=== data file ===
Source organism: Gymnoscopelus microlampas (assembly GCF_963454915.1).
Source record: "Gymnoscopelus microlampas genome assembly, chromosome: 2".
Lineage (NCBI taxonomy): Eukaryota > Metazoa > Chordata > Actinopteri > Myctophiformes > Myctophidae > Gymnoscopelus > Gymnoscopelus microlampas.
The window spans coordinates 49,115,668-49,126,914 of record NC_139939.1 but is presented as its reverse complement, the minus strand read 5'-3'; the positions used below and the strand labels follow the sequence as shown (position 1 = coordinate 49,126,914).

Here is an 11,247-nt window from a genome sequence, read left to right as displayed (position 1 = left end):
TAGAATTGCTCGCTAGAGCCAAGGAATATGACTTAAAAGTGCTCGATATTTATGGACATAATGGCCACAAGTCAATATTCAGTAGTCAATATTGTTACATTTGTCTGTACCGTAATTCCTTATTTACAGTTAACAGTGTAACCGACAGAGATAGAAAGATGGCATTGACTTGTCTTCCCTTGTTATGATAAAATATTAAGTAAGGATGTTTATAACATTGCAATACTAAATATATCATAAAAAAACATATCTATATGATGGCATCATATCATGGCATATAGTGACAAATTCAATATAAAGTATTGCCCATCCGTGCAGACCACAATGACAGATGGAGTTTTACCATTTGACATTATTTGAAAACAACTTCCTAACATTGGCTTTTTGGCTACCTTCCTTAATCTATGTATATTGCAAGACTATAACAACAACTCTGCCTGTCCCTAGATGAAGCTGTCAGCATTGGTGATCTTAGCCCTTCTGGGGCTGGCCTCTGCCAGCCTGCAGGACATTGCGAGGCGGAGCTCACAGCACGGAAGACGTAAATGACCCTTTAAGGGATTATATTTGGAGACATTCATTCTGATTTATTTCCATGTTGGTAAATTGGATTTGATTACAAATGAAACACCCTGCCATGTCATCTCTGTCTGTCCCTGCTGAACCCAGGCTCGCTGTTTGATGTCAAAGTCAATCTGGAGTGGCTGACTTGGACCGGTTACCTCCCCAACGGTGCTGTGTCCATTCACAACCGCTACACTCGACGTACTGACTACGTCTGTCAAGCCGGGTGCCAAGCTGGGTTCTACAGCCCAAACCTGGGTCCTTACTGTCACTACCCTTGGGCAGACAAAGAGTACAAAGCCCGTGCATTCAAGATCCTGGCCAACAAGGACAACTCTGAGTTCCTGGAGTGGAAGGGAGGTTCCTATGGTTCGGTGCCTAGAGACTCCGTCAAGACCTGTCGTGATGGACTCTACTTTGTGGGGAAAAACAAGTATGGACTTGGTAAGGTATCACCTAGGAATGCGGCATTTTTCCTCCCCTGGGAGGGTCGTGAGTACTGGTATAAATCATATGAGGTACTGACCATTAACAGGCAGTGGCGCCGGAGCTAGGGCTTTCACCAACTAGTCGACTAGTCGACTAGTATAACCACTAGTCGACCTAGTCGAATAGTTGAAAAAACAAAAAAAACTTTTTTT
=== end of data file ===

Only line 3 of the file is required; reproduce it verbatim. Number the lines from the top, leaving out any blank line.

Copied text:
Lineage (NCBI taxonomy): Eukaryota > Metazoa > Chordata > Actinopteri > Myctophiformes > Myctophidae > Gymnoscopelus > Gymnoscopelus microlampas.